TACOMA, Wash. -- One state lawmaker says a letter she helped draft is intended to help Tacoma Public Schools officials end their teacher strike.
State Rep. Laurie Jinkins, D-Tacoma, was among eight lawmakers who signed a letter trying to help resolve the strike, which began last Thursday over salary issues.
Teachers are believed to be seeking double-digit pay raises similar to what educators in many other school districts have received in recent weeks, but the Tacoma school district says it didn't receive enough money from the Legislature to meet those level of increases.
“There are a myriad of issues which, combined, have placed Tacoma schools in one of the most difficult positions of any district in Washington,” the letter states.
The letter goes on to address the issues the school district faces following the state Supreme Court's McCleary decision, which required the Legislature to fully fund public education. To fulfill that mandate, the Legislature provided school districts with various amounts of funds, including for teacher pay raises. The Tacoma district said it didn't get an amount that would allow large pay raises for teachers.
“We recognize that the funding formula agreed upon in 2017 disproportionately affected Tacoma Public Schools and a few other districts," the legislators' letter said. "We aim to fix these inequities in the 2019 legislative session because we want to keep salaries competitive to attract and retain great teachers and staff."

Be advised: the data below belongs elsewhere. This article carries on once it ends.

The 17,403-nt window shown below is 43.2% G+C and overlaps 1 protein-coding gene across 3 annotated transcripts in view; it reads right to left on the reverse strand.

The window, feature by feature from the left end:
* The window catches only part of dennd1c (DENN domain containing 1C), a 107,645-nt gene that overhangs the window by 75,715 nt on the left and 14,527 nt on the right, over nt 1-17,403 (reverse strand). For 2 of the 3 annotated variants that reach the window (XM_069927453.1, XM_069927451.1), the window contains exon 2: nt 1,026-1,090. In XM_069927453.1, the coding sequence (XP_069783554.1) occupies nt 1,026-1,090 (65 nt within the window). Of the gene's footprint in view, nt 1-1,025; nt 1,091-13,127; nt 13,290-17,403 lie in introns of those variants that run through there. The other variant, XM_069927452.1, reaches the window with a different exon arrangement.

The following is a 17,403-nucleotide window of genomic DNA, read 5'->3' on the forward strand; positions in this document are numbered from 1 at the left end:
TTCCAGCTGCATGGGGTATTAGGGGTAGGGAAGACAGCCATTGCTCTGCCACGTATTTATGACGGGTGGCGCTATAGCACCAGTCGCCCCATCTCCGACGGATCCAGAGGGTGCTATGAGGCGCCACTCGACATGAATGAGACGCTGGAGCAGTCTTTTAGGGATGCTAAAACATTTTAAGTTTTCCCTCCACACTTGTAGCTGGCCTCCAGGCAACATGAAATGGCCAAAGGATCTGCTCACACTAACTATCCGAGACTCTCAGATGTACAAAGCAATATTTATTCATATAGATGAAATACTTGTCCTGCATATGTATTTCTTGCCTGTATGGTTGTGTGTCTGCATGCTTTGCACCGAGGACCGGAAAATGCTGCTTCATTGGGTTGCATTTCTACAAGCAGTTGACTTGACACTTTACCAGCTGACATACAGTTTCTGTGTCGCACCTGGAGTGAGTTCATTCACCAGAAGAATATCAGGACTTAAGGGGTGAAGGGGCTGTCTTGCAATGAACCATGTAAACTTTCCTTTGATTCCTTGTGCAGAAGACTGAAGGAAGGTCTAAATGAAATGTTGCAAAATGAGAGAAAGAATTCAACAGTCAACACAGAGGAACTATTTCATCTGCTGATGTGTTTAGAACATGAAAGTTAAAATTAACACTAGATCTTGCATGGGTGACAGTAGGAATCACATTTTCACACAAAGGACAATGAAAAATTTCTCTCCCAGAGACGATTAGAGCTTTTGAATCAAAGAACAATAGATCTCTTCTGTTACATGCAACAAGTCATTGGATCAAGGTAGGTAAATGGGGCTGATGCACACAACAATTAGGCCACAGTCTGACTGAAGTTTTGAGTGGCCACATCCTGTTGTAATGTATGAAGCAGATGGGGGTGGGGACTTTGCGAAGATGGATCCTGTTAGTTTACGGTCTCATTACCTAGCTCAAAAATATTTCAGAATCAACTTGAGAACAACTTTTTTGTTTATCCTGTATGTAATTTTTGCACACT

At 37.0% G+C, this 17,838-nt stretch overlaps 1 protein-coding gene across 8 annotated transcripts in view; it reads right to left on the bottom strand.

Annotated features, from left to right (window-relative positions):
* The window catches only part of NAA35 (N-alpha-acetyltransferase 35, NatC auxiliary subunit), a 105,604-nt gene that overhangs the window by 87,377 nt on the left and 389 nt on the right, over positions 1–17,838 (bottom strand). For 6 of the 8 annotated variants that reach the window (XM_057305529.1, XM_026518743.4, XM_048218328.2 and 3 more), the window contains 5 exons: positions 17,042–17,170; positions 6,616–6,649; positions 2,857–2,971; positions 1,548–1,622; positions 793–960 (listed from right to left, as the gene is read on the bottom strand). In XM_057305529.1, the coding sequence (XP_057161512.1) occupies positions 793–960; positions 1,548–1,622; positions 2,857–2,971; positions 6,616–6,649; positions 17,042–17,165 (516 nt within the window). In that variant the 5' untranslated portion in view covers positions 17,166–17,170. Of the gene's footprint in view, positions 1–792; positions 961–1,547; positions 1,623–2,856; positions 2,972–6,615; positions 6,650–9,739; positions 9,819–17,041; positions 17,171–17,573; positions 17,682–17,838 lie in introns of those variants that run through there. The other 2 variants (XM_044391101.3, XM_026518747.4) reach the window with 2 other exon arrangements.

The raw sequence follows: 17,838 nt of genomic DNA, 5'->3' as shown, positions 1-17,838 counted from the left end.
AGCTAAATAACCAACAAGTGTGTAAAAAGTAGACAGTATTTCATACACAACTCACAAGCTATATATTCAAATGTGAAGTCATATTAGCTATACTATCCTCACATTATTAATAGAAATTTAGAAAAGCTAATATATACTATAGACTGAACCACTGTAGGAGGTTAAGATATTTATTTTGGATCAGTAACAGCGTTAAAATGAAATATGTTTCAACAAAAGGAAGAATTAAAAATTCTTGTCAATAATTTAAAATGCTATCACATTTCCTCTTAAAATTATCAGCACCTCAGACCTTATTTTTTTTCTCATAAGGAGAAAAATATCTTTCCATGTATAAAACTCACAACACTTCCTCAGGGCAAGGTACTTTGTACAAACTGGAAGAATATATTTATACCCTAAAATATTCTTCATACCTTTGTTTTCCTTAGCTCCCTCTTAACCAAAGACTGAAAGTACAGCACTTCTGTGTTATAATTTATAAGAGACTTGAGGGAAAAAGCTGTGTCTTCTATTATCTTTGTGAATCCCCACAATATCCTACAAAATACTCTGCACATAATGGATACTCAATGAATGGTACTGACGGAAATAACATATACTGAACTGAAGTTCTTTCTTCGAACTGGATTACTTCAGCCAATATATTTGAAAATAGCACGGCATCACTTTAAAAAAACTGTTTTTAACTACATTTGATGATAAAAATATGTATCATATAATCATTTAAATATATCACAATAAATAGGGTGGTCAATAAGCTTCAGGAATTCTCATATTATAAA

The school district said the letter was backing up the district's position.
Tacoma Public Schools spokesman Dan Voelpel said, “Unless the Legislature steps in and fixes the funding formula, we’ll be facing layoffs of about 400 people, and program cuts across the district."
Voelpel said the district is already millions of dollars in deficit and increasing teacher salaries would just mean even more cuts to staff and programs.
Teachers say regardless of layoffs, the Tacoma school district is looking at losing teachers anyway.
“I don’t want to see our school district start to lose people as they go to other districts that are offering $10,000 more,” said Brent Gaspaire, a Tacoma teacher.
“Their (the school district's) interpretation of the letter was not very accurate in my perspective. So I posted my two cents (worth) in what I intended the letter to mean,” Jinkins said.
Jinkins added that she wants the strike to end.
She says as far as any layoffs, those wouldn't happen this year, which would give her and lawmakers time to come up with a fix before anyone loses their job.
In addition to Jinkins, the others signing the letter were state Reps. Jake Fey, Steve Kirby, Christine Kilduff and Dick Muri, along with state Sens. Steve Conway, Jeannie Darneille and Steve O’Ban.